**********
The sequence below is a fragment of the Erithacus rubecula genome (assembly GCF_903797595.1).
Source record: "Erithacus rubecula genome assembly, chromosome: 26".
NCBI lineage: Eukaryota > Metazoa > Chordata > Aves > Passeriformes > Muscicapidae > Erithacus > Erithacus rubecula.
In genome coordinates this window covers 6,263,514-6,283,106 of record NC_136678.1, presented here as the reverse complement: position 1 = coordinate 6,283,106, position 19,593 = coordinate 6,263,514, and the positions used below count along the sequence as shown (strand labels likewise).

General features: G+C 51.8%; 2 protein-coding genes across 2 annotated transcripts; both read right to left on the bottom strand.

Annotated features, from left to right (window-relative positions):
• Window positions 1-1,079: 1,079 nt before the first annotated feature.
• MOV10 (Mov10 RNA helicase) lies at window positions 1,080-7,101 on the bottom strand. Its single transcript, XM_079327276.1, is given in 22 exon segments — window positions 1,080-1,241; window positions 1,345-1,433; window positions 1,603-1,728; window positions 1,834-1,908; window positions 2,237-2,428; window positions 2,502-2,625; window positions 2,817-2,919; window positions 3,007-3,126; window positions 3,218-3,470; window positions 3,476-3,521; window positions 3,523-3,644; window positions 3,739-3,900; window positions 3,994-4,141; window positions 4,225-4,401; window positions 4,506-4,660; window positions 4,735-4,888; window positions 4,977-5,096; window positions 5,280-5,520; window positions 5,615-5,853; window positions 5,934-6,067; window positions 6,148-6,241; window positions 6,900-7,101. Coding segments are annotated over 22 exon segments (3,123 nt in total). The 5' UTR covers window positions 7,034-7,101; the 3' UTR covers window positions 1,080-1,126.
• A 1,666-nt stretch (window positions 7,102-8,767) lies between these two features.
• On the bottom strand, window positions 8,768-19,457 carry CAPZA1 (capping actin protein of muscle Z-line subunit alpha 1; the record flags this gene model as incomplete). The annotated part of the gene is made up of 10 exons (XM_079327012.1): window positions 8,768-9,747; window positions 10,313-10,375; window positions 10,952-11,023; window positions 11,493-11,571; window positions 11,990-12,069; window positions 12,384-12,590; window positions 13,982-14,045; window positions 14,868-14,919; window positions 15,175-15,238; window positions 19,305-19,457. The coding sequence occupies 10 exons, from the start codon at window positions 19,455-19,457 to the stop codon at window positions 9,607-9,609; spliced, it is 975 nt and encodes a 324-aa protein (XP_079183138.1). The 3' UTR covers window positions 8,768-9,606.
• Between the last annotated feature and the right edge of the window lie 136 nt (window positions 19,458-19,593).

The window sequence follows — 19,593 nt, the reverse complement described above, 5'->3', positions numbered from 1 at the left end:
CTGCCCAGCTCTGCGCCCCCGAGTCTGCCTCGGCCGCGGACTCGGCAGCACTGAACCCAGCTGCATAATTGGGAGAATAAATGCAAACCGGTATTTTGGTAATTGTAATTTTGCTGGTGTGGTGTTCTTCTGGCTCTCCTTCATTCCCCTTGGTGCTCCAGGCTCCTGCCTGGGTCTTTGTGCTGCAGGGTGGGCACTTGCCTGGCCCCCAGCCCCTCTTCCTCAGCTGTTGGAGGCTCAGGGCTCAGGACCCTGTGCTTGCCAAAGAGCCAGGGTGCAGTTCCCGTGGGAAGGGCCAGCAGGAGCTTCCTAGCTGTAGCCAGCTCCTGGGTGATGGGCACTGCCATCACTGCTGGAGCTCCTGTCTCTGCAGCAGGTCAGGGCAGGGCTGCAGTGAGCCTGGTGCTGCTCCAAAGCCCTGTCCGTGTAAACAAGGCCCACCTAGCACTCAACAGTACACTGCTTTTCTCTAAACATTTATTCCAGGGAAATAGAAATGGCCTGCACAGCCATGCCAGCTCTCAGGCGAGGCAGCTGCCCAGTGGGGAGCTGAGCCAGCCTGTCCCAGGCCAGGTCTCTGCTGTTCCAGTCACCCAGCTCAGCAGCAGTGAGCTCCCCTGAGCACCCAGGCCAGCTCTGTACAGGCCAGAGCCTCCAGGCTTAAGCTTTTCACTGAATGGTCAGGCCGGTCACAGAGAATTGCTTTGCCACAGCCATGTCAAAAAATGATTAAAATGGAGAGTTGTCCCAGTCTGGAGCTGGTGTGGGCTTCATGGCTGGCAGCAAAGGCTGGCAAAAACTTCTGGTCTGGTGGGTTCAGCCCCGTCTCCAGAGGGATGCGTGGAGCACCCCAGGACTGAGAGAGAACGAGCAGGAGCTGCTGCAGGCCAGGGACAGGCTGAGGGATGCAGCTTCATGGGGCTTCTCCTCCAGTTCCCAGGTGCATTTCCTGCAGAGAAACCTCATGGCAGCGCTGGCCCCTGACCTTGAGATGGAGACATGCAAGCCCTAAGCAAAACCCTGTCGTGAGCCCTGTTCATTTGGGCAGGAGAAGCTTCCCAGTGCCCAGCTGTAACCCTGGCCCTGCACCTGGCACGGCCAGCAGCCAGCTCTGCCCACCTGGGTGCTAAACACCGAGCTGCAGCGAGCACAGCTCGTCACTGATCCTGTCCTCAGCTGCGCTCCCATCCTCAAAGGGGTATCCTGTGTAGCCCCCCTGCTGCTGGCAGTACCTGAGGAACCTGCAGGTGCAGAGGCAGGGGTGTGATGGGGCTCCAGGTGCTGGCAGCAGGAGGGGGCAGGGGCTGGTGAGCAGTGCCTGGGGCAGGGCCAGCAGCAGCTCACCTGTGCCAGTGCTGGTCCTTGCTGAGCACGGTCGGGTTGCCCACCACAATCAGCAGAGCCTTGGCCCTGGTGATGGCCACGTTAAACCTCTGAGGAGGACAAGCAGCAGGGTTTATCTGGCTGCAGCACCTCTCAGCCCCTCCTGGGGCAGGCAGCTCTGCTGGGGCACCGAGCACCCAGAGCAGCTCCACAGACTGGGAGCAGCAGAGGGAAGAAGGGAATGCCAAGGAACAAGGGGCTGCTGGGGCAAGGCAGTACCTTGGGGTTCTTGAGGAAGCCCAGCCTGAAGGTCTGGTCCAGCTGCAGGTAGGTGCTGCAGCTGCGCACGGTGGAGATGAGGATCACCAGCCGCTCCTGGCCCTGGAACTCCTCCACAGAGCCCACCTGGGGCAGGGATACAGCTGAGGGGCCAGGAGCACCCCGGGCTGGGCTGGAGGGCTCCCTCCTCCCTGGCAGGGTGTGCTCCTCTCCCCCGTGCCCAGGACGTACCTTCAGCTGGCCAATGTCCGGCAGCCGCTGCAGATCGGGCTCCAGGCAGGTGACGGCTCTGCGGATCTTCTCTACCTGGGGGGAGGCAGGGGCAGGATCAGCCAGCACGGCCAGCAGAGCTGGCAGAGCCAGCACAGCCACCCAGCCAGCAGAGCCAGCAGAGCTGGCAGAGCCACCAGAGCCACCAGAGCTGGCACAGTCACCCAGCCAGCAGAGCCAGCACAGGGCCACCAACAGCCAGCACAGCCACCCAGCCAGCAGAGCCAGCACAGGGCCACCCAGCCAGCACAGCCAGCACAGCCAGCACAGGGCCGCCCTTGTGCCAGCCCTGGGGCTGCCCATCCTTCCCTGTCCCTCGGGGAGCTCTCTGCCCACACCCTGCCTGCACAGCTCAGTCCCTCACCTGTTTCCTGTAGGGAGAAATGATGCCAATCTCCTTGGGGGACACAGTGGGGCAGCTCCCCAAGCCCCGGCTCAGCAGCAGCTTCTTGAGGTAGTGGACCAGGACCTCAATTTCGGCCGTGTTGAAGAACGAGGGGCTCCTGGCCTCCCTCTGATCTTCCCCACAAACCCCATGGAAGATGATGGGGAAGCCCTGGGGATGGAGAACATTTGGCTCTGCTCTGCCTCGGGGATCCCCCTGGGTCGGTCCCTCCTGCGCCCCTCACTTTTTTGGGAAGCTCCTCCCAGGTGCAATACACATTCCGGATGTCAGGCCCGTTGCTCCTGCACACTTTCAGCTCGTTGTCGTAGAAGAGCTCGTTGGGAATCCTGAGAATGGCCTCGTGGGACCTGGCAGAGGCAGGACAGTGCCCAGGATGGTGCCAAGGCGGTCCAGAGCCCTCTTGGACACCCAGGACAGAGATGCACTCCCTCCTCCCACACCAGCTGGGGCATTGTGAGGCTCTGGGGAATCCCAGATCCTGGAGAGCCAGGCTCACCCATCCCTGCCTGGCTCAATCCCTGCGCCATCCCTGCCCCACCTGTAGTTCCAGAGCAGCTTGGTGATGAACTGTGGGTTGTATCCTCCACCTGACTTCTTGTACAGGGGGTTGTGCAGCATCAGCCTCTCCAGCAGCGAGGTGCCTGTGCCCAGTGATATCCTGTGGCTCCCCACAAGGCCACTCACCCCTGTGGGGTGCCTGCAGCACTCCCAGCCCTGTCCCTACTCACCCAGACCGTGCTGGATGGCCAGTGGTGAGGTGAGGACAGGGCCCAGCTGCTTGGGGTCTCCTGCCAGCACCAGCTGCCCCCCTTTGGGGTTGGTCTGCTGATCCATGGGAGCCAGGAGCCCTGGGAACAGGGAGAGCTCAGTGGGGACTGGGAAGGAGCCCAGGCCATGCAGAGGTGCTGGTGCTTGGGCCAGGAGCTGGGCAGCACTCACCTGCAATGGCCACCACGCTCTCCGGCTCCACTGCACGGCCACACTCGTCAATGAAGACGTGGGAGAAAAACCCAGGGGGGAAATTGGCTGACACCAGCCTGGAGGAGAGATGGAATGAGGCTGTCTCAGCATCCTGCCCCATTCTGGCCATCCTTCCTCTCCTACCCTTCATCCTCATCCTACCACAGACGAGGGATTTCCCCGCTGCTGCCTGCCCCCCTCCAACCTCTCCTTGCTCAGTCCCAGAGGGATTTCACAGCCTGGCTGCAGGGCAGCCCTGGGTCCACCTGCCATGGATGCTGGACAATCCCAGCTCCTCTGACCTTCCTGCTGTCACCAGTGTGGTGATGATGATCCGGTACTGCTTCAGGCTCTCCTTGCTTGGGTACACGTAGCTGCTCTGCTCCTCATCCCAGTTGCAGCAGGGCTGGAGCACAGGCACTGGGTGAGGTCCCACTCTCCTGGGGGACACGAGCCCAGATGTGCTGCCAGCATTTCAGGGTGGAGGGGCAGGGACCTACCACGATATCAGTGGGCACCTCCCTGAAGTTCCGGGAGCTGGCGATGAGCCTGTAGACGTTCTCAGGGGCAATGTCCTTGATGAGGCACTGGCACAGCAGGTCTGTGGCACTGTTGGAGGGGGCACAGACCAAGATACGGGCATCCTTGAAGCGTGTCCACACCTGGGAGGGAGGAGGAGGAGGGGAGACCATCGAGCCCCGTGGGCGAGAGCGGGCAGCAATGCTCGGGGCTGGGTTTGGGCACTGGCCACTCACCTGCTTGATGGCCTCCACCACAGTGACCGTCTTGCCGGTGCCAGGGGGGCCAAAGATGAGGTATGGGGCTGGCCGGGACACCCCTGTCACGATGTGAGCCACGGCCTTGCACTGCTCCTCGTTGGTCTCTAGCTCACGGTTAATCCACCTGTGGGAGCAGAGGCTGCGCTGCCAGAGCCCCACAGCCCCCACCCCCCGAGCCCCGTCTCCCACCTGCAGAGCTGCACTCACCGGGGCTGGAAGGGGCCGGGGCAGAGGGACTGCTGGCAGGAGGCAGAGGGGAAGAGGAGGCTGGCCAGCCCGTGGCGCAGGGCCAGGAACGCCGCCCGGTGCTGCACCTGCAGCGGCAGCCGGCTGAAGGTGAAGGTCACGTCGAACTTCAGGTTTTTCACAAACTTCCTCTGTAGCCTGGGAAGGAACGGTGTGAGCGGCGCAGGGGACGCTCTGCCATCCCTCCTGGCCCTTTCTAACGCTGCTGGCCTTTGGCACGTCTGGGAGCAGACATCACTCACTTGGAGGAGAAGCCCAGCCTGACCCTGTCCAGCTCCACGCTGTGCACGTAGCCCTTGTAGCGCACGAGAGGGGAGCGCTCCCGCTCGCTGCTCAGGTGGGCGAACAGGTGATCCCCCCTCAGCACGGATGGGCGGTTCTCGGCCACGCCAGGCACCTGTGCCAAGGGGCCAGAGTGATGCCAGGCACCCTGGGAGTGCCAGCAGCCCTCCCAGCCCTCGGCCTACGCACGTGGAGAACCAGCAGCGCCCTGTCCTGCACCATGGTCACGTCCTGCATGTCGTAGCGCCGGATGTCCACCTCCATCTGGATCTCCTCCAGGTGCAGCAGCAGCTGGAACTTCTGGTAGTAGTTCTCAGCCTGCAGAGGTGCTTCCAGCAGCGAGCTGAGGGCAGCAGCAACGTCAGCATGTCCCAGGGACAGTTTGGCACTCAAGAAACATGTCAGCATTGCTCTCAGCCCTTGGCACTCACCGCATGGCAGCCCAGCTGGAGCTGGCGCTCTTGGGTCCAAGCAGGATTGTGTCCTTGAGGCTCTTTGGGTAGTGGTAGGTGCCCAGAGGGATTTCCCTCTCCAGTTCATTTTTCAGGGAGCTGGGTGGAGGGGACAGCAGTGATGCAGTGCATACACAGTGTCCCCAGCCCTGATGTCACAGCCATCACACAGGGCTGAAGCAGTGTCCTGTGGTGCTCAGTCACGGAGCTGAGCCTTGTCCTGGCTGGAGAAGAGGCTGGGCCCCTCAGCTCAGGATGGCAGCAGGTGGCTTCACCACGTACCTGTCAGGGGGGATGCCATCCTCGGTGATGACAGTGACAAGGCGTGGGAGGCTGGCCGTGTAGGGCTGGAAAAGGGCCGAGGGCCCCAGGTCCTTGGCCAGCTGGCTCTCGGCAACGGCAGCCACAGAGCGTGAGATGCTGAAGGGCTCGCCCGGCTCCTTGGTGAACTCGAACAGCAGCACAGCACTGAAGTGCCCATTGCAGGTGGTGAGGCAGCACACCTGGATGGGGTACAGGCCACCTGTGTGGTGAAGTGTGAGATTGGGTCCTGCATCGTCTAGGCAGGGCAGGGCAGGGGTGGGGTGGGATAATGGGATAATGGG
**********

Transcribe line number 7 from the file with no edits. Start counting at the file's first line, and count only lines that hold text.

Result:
• Window positions 1-1,079: 1,079 nt before the first annotated feature.